Eighth Air Force

The Eighth Air Force was the primary component of the U.S. Army Air Forces based in England during World War II. It carried out bomber operations against Nazi-occupied Europe and the German homeland, bombing by day while the British Royal Air Force carried out night raids. Eighth Air Force fighter aircraft also engaged the German Luftwaffe in intense dogfights for mastery of the skies above Western Europe.

Cronkite and General Eisenhower tour German bunkers in Normandy after the war.

Eighth Air Force

Walter Cronkite: The War As He Saw It

by Eric Niderost

Walter Cronkite is the acknowledged dean of American journalists, an icon whose distinguished career spanned 60 years. Cronkite is best known as the anchorman and managing editor of The CBS Evening News, a position he occupied from 1962 to 1981. Read more

In this painting by Jack Fellows, P-39s flown by Major George Greene, Jr., (foreground) and “Buzz” Wagner take on Japanese Zeros over the Salamaua Peninsula.

Eighth Air Force

WWII Planes: The Bell P-39 Airacobra “Peashooter”

by Sam McGowan

If there is an American combat airplane that has achieved an ill-deserved reputation, no doubt it would be the much-maligned Bell P-39 Airacobra, a tricycle landing gear single-engine fighter whose reputation was greatly overshadowed by the more famous, and of more recent design, Lockheed P-38 Lightning, Curtiss P-40 Tomahawk, Republic P-47 Thunderbolt, and North American P-51 Mustang. Read more

German camp authorities and delegates of the International Red Cross discuss the disposition of packages at Luft Stalag III B.

Eighth Air Force

Steve Stupak: Surviving the German Death March

By Al Hemingway

By 1945, the war in Europe was nearing its conclusion. Having suffered a severe defeat at the hands of the Allies in the Battle of the Bulge, Adolf Hitler’s seemingly indestructible Third Reich was quickly crumbling under the Allied juggernaut. Read more

Eighth Air Force

The Ijmuiden Raids: None Came Back

By Allyn Vannoy

Even as they were being integrated into the European Allied air campaign, the use and operation of American B-26 Marauders, and other medium bombers, was still being worked out—with sometimes, as at IJmuiden, Holland, disastrous results. Read more

An American soldier cautiously approaches two burning vehicles that had been destroyed by a German ambush. As a scout, Private Sevel never wore equipment or heavy clothing in order to stay mobile on the battlefield.

Eighth Air Force

A Scout in Patton’s Third Army

By Kevin M. Hymel

The Messerschmitt Bf-109 fighter plane dove out of the sky with machine guns firing. The pilot’s target—a pontoon bridge being stretched across Germany’s Werra River by American engineers. Read more

Eighth Air Force

The Red Ass Squadron Goes to War

By Charles W. Sasser

Unlike bomber crews that went home if they survived a designated number of missions, World War II fighter pilots like Lieutenant Jim Carl, 354th Fighter Group, United States Army Air Forces (USAAF), flew until the war ended, they got shot down over enemy territory and were captured, or they died. Read more

Eighth Air Force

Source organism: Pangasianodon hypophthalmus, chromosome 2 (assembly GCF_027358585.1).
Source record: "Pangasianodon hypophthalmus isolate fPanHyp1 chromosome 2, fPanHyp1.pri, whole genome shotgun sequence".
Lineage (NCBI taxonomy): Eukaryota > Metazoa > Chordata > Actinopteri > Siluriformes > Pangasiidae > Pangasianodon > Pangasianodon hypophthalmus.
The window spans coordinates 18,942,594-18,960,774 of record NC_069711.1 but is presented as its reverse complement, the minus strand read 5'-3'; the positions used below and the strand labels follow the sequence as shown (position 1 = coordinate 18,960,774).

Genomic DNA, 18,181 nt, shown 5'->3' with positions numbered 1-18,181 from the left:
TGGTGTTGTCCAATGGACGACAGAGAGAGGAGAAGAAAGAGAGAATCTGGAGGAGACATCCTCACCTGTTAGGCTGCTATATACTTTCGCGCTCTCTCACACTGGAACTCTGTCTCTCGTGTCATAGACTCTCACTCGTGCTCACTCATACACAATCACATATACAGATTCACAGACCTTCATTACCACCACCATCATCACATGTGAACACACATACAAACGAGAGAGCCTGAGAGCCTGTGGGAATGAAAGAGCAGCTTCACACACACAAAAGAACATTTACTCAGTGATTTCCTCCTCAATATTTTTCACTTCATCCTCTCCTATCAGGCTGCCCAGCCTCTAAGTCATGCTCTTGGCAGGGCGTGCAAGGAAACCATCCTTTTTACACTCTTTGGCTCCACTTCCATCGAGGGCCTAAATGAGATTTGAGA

Deadly Duel Above Berlin

By Mark Mathosian

“Our mission was Berlin. We flew in that dreaded position—last and lowest in the squadron.”

Archie Mathosian, B-17 Radio Operator, A/C #521 (Skyway Chariot), 100th Bomb Group (H), USAAF

“Last and lowest in the squadron.”These Read more

Eighth Air Force

Why America Participated in the Allied Bombing of France in WWII

By Flint Whitlock

By any standard, the ancient city of Rouen, in Upper Normandy, is a historical treasure. Within its magnificent High Gothic Notre-Dame Cathedral (which was portrayed in a famous series of paintings by the Impressionist Claude Monet as well as by his contemporary Camille Pissarro) is a tomb containing the heart of Richard the Lionheart (1157-1199) who had been King of England and the Duke of Normandy. Read more

Eighth Air Force

Bombs, Booze, and Broads

By Glenn Barnett

The date of November 10, 1942, is still vivid in the mind of Albert Wayne Boam. That was the day that he enlisted in the Army Air Corps, hoping to become a fighter pilot. Read more

In this painting titled Wounded Warrior by artist Richard Taylor, the Boeing B-17 Flying Fortress nicknamed Silver Meteor, heavily damaged during a raid on Munich, Germany, on July 11, 1944, is escorted safely to its base in England by a pair of North American P-51 Mustang fighters. The Mustang provided long-range escort for the heavy bombers penetrating deep into German airspace.

Eighth Air Force

Long-Range Fighter Escort

By Gene J. Pfeffer

On August 17, 1942, the 97th Bomb Group began the opening attack of the U.S. Army Air Forces’ (USAAF) strategic bombing campaign against Germany. Read more

Eighth Air Force

First Raid For the Mighty Eighth

By Michael D. Hull

General Henry H. “Hap” Arnold, commander of the U.S. Army Air Forces, was a man both driven and under great pressure in the spring and early summer of 1942. Read more

Eighth Air Force

The American Air Museum in Duxford

By Roy Stevenson

In the lush, green rural community of Duxford, a 20-minute bus ride from the university town of Cambridge, the American Air Museum in Britain houses the finest collection of historic American combat aircraft outside the United States. Read more

Eighth Air Force

The Last Flight of the Lonesome Polecat

By Diane Condon-Boutier

Every February 11, Rouxmesnil-Bouteilles, a tiny town in Upper Normandy situated north of the Seine River a short distance inland from the coastal city of Dieppe and some two hours from the D-Day invasion beaches, pays homage to 10 American airmen who crashed into the town center, narrowly missing the local children assembled in their schoolhouse just a few yards away. Read more